likely have contaminated soil removed by the
Some of the highest levels of arsenic were found in
areas outside of Spring Valley proper, primarily in
neighboring Fort Gaines, where Army records show that
soldiers lived in tents during World War I.
A city health analysis has not found an abnormal
number of deaths from cancer in Spring Valley. But at
the recommendation of a science advisory panel
appointed last year by Mayor Anthony A. Williams (D),
more testing is being done to monitor the health of
residents, particularly children, living on lots with
high arsenic levels.
At a congressional hearing last summer about Spring
Valley, committee members asked the General Accounting
Office to investigate other sites. That study is
underway, officials said.
A simultaneous push by the EPA has begun to yield
results. But clear answers may be hard to come by.
The investigation in Bethesda, for instance, was
prompted by Army records describing a one-time field
test in October 1918 with 88 pounds of
diphenylchloroarsine at what federal officials believe
is now Bethesda Country Club on Bradley Boulevard. The
chemical is a vomiting agent and includes arsenic, a
carcinogen, as a breakdown product.
The Harbor School, which has 130 students from
preschool through second grade, was notified Wednesday
that the EPA wants to conduct soil sampling there.
"Anything of this nature is extremely important to
the safety of our children, and we would cooperate in
any way," said Carol Montag, head of the school.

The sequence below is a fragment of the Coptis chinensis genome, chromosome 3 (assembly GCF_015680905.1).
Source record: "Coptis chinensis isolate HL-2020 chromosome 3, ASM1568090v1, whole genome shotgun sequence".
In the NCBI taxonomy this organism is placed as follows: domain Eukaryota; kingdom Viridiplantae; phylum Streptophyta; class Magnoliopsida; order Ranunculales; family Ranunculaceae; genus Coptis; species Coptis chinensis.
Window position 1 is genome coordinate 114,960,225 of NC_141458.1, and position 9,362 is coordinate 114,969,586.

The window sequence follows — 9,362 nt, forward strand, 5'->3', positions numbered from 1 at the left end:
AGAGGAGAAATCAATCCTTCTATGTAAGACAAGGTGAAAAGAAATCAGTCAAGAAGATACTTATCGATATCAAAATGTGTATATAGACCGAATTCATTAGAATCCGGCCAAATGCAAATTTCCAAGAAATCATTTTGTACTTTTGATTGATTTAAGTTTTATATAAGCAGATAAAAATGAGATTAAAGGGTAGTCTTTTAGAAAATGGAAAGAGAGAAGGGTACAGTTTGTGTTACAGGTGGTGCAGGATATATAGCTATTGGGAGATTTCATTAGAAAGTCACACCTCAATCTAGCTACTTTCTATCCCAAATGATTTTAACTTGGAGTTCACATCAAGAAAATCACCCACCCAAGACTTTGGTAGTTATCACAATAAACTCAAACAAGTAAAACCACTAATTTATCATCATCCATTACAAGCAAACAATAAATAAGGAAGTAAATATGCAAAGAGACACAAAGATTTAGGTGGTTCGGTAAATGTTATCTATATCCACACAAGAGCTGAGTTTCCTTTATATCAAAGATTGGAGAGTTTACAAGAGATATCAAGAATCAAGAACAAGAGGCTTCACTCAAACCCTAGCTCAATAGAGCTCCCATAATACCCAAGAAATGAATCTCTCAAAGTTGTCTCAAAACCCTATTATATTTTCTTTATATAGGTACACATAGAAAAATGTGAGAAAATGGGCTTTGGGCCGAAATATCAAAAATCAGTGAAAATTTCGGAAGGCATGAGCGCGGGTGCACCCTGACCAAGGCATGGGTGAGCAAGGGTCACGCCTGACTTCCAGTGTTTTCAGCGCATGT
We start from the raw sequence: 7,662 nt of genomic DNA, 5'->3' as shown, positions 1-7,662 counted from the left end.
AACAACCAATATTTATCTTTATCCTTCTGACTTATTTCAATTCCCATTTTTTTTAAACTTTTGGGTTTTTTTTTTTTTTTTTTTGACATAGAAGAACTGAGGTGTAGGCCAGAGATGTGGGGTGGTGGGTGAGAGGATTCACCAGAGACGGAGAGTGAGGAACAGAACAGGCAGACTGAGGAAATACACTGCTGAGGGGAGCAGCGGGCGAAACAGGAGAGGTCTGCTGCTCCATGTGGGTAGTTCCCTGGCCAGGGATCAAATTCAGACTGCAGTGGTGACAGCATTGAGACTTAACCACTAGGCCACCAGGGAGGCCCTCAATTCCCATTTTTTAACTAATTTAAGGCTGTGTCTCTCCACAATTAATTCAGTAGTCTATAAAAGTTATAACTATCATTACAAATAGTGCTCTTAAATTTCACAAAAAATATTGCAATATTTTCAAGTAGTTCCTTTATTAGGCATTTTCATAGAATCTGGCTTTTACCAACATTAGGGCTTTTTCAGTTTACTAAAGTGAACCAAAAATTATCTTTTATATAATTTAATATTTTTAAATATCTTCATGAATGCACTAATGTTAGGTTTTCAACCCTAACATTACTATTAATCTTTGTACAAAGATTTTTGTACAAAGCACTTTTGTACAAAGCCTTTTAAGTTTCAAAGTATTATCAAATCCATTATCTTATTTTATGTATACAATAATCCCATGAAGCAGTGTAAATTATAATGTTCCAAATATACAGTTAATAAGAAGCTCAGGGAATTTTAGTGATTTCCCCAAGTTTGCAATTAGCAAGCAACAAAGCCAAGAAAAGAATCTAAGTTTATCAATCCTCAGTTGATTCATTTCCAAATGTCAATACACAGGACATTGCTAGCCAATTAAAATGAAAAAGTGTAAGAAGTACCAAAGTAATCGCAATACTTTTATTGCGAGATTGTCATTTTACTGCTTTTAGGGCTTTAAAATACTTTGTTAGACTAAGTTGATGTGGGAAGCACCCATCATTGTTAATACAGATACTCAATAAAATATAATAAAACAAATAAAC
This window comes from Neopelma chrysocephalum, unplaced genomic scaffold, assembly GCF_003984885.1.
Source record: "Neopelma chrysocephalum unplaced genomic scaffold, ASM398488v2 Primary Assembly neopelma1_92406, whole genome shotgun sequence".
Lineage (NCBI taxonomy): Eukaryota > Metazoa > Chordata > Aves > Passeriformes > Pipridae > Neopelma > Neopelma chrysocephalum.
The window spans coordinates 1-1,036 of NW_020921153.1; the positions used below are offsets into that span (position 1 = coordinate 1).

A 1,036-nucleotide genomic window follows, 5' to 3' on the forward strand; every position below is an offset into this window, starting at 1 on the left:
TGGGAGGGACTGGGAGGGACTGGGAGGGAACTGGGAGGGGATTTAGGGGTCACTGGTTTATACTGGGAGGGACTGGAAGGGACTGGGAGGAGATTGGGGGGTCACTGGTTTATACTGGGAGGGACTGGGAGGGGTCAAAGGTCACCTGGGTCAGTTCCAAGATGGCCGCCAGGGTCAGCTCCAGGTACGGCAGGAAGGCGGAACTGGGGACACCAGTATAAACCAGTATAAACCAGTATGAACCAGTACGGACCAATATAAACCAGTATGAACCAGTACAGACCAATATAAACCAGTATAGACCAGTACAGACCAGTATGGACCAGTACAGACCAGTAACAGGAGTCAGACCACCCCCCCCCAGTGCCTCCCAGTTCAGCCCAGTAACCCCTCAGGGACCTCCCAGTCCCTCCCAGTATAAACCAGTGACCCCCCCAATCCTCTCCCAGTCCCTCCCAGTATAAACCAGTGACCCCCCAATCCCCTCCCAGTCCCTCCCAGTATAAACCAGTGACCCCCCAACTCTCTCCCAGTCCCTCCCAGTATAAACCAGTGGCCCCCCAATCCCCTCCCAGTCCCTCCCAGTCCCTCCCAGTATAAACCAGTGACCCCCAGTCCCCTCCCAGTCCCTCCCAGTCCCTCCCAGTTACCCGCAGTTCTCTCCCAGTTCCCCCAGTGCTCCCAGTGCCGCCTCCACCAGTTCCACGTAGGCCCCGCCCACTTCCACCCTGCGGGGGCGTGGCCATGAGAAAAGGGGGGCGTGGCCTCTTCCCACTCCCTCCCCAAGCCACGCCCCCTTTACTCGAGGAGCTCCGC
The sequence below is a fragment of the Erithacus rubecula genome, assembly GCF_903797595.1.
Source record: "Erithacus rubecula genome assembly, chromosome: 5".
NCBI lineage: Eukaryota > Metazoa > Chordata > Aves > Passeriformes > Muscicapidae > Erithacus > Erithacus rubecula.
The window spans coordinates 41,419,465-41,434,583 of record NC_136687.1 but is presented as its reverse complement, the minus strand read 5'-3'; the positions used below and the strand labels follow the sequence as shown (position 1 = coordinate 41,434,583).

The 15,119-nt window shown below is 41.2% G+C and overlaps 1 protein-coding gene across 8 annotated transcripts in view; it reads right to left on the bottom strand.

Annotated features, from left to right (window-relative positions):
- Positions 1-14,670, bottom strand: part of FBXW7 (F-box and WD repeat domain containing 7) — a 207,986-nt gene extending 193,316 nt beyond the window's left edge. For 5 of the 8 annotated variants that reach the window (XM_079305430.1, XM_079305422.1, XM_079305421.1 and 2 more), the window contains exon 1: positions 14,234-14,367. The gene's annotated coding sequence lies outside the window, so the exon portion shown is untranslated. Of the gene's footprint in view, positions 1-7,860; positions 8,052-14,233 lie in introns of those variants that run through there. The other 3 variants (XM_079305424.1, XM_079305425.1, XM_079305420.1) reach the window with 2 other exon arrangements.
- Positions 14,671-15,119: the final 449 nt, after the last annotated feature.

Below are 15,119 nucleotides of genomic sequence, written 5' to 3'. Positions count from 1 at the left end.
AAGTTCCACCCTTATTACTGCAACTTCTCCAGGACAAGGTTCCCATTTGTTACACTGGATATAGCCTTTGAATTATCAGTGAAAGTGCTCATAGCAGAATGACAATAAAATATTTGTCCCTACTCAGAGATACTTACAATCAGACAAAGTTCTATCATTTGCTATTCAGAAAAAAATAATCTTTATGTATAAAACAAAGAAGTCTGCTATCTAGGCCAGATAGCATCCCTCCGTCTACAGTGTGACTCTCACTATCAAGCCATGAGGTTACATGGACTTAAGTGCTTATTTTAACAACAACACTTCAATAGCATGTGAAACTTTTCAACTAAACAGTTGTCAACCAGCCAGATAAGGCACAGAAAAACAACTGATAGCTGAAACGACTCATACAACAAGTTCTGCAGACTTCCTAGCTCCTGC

The country club and the neighboring Greek Orthodox
Church of St. George, which owns the school property,
were also notified Wednesday. The Corps of Engineers
has known since at least 1994 that the Army tested
chemicals at a Montgomery country club since at least
1994, when it was mentioned in a little-noticed public
report, but disagreement over which country club was
involved has stymied action, Butler said.
The investigation in the Carderock area of
Montgomery stems from a 1918 Army report describing
another test with diphenylchloroarsine on what was
known as Conduit Road. Investigators who have examined
an old Army map recently concluded that it shows a
site somewhere along an east-west stretch of what is
now MacArthur Boulevard, and the investigation is
focusing on what is now the Carderock Division of the
Naval Surface Warfare Center.
The Chain Bridge and Arlington investigations
spring from the vague memories of a Scottish man who
said he buried munitions in the 1930s. Using aerial
footage, officials identified a possible site near the
C&O Canal. He also referred to burying ordnance
near two radio towers in Arlington, which inspectors
initially thought were near a former Navy radio
station on South Courthouse Road but now believe were
near Fort Myer.
A lack of funding has stymied investigation at Fort
Foote, a Civil War fort reactivated as a training site
in World War I. "The Army did quite a bit of chemical
testing there," said Bill Line, a spokesman for the
National Park Service, which runs the site. Tests for
chemical residue last year were "inconclusive," Line
Some officials suspect that there may be munitions
buried at Fort Foote, though no records have been
found to prove it. Said Butler, "Given the track
record at Spring Valley, we're not going to rule that
But further investigation at Fort Foote may be
postponed, Butler added, because the expensive Spring
Valley operation is draining money for other cleanups